Once all 12 design centers are basted, it’s time to hoop. Place one piece of tear-away stabilizer in a hoop that is large enough to hold the design. On my machine, this is the large oval hoop.
The hoop holds the stabilizer tight like a drum, but not too tight. My hoop must be “burped”, which means the center ring is depressed just a little so just the stabilizer rides along the machine bed, not any part of the outer hoop.
Using the hoop grid template, mark dots showing the center horizontal line plus one dot near the top of the hoop.
Use a small ruler and connect the dots, keeping the crossed vertical line square to the horizontal line.
This will give the target location for attaching the prepared fabric.
Attach the quilt top to the hoop by matching the basted cross hair to the drawn lines on the stabilizer. Start by sticking a long pin in the center of the crossed lines.
The pin stays best if it is sticking into a thick foam pad. I use my sewing chair or even a flat sofa cushion or a mattress! Rotate the fabric gently on the pin axis until the compass point lines match up.
Carefully pin the fabric to the hooped stabilizer, making sure not to tear the stabilizer. Flat head pins work really well for this, as does keeping the pins flat to the work as you place them. Place a pin at each line and double-check that nothing shifts as you go. If something does shift, simply re-pin and check the lines again.
Take the hooped fabric to the embroidery machine and prepare for stitching. Transfer the design to the machine. Load the first thread color in the top, and use a thin thread for the bobbin. Aurifil’s 50wt is perfect for use in an embroidery bobbin.
As one last way to get the design exactly where you want it, test that the needle centers to the cross hair point. Designs automatically center themselves in most machine brands. Some play in the template or in hooping may put the “center” a little off, so check the design under the needle and make fine adjustments. This stitch-out was a little left and below the fabric center, so I fine-tuned the hoop to the needle.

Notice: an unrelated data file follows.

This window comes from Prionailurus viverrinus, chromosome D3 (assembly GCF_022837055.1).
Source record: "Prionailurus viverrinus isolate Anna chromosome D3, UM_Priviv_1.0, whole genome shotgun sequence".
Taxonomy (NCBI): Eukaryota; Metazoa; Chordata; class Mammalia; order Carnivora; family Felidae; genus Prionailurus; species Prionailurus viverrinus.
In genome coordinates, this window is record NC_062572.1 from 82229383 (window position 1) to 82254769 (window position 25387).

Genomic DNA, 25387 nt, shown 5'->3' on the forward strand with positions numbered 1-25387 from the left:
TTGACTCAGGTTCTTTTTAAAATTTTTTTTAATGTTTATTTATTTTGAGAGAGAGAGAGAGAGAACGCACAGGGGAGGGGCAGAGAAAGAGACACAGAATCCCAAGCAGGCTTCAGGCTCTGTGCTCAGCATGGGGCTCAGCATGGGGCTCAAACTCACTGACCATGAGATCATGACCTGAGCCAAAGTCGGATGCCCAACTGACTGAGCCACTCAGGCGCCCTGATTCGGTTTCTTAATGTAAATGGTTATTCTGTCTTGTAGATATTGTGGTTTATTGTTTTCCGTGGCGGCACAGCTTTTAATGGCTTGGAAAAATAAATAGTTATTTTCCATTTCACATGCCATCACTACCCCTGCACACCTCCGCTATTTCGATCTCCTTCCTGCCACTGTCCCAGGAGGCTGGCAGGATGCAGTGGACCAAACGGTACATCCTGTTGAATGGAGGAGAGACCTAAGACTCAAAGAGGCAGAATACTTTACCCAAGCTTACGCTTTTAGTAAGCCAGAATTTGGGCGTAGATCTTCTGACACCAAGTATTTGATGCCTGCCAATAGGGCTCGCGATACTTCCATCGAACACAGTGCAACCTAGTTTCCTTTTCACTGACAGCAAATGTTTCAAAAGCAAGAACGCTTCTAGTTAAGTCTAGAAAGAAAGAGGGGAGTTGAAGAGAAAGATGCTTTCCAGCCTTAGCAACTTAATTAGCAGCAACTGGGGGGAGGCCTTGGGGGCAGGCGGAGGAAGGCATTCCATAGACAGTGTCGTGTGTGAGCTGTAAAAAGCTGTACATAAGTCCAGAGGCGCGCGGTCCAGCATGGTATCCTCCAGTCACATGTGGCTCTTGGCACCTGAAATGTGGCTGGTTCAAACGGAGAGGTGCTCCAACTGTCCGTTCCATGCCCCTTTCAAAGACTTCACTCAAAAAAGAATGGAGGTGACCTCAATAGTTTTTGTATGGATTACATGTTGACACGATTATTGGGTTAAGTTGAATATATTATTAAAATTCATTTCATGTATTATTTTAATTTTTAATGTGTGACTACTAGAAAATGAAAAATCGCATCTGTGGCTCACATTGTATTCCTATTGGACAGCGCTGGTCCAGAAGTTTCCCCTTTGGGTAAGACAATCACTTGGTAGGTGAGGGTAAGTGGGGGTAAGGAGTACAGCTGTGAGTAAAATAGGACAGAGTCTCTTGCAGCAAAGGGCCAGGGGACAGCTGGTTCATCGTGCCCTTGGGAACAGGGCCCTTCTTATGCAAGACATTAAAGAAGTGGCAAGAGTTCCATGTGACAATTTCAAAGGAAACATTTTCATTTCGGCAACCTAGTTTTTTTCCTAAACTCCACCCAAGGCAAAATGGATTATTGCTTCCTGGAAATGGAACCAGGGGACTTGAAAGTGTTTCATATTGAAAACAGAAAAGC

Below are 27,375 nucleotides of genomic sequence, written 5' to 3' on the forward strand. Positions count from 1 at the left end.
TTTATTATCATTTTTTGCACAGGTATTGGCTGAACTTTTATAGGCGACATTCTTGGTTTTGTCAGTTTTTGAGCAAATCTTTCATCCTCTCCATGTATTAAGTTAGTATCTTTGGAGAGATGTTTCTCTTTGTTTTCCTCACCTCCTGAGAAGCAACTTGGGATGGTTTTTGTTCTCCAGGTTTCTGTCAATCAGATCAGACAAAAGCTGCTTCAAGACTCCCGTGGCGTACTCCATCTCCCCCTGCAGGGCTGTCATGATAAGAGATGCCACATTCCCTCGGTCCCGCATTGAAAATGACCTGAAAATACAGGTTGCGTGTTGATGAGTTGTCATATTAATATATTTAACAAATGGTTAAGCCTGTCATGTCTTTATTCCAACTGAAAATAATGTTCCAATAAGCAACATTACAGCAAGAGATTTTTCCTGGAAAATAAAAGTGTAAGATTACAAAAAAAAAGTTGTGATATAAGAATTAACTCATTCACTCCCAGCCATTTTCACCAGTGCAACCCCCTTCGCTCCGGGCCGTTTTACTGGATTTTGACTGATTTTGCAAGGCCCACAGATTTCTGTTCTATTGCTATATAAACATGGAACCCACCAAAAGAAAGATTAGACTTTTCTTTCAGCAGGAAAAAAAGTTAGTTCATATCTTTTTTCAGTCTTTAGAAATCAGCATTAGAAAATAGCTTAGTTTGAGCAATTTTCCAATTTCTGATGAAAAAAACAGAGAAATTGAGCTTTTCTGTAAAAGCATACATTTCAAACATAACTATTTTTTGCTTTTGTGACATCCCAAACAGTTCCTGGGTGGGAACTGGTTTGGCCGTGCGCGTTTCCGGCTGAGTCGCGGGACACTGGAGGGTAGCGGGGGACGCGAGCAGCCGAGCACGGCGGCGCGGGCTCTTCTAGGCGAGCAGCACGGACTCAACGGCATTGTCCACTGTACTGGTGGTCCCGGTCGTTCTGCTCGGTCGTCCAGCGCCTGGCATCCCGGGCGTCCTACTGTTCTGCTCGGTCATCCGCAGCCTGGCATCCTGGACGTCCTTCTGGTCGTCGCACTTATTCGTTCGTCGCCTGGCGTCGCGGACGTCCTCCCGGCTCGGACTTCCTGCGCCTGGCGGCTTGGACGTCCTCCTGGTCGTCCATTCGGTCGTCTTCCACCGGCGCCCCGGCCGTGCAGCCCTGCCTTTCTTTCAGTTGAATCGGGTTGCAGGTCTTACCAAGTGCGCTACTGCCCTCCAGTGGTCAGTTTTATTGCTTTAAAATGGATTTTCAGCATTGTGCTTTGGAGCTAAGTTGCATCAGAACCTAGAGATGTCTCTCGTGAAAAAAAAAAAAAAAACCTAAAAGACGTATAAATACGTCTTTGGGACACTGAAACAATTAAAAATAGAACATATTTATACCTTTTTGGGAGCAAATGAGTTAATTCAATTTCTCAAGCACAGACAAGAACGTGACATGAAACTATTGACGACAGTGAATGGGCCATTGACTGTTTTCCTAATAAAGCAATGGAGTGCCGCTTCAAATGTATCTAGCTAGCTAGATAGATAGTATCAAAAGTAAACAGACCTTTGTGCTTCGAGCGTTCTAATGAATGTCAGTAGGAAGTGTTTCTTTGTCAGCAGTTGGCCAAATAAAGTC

If your machine has the option to add a basting box, do so. This will replace the pins and will ensure the design will not shift while stitching. If your machine does not have the option, you can free-motion baste through the layers or even add some hand stitching inside the hoop. Stitch this slowly and take out pins as you go.
Stitch the colors in order after removing the inner basted cross hair lines. I do this in sections to keep as much basted as possible through the sewing process. I also like to remove lint from the fabric surface with a little piece of painter’s tape around my finger. This really helps on the black fabric, but is useful on light colors as well.
Keep removing the basting, lint-rolling, and stitching the colors in turn.
When each hooping is done, repeat the process of hooping the stabilizer, marking the cross hair lines, attaching the quilt to the hoop while lining up the cross-hairs, fine-tuning the center to the needle, removing the basting as you come to it, and stitching the colors. The prep work you did in marking where the designs should go on the fabric and carefully lining it up on the hooped, marked stabilizer is the trick to getting your embroidery exactly where you want it.
This last picture shows half of the Color Builders stitched out on the sample quilt. Dolomite Green was the last one added to this side and it is sitting just where it is supposed to be.
- Aurifil is giving away one Dolomite Green Color Builder Box
To enter-to-win, click HERE to head to the rafflecopter page. This giveaway is open to all of our friends, worldwide. We’ll accept entries through 11:59pmEST on Thursday, March 12th. We’ll contact the winners via email. Good luck!
Aurifilosopher Donna Morales-Oemig is the owner of Follow That Thread, an online and traveling retailer and Distributor of Aurifil thread.